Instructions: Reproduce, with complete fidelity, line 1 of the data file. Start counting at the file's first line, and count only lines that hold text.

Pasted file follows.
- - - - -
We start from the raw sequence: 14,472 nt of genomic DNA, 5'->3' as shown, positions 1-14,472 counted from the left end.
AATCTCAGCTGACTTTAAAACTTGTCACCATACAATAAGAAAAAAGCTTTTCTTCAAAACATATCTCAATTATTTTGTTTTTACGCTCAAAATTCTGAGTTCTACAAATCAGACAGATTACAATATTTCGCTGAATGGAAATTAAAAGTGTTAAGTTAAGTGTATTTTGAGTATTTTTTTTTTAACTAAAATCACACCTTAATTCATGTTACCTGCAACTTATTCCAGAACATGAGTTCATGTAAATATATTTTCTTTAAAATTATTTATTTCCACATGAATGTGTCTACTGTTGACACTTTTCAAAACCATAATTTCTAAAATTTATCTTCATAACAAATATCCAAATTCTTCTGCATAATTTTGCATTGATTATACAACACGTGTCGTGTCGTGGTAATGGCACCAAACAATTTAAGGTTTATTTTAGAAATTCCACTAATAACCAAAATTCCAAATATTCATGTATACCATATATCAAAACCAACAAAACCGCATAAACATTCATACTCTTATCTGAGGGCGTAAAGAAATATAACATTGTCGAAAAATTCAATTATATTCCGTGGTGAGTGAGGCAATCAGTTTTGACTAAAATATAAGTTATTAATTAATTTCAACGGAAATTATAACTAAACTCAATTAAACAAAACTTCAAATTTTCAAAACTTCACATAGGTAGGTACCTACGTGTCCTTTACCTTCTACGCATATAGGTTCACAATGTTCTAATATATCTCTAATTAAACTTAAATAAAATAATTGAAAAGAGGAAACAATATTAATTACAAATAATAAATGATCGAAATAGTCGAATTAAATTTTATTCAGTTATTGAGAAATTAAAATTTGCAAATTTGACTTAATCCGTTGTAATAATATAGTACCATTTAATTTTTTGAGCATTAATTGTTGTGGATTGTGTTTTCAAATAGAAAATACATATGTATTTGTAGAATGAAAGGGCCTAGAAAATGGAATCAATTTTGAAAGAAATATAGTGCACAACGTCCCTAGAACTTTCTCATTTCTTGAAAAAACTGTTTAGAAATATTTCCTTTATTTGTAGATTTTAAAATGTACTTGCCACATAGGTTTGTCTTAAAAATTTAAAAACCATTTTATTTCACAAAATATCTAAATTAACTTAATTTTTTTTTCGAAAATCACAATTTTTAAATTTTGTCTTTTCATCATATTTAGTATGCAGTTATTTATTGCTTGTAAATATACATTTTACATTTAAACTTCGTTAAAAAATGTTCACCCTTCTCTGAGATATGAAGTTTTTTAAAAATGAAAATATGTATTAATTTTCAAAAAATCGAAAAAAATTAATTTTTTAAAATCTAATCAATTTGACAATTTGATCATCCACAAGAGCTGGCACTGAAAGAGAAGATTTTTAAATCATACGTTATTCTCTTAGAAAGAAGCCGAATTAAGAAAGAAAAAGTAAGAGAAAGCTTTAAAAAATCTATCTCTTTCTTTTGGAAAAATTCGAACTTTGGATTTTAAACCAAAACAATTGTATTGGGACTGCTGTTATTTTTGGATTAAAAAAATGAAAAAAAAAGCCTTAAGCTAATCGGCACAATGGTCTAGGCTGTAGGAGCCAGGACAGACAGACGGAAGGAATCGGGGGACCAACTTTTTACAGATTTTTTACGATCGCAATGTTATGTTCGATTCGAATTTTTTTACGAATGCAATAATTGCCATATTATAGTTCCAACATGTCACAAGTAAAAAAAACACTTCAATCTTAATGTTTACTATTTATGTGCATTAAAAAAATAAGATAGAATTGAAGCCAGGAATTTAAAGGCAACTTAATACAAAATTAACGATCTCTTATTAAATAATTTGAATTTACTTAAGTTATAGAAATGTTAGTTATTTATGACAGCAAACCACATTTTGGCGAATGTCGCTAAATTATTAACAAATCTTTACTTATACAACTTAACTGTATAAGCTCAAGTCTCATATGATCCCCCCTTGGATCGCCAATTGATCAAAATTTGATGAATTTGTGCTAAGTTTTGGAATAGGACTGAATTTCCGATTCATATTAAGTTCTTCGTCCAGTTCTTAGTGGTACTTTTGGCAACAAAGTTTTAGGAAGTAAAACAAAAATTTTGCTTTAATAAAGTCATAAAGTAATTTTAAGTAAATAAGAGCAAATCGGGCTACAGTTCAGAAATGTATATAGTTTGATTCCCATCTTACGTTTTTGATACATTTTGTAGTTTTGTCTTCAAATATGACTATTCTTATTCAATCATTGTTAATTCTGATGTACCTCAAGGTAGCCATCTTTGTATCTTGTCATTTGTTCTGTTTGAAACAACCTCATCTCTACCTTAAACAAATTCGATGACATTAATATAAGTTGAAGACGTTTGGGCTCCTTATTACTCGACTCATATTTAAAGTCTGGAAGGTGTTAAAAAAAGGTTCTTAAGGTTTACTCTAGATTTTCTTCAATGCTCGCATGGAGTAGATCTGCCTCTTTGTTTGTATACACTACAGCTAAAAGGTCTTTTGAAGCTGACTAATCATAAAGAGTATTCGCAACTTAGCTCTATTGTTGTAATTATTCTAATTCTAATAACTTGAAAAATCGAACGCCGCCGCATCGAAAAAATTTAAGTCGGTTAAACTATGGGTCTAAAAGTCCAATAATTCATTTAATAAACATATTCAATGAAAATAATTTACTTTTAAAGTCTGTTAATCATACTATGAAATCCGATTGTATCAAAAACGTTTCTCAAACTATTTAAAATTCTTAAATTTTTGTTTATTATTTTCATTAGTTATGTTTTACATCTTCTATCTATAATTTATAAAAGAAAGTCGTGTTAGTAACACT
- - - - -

We start from the raw sequence: 14,472 nt of genomic DNA, 5'->3' as shown, positions 1-14,472 counted from the left end.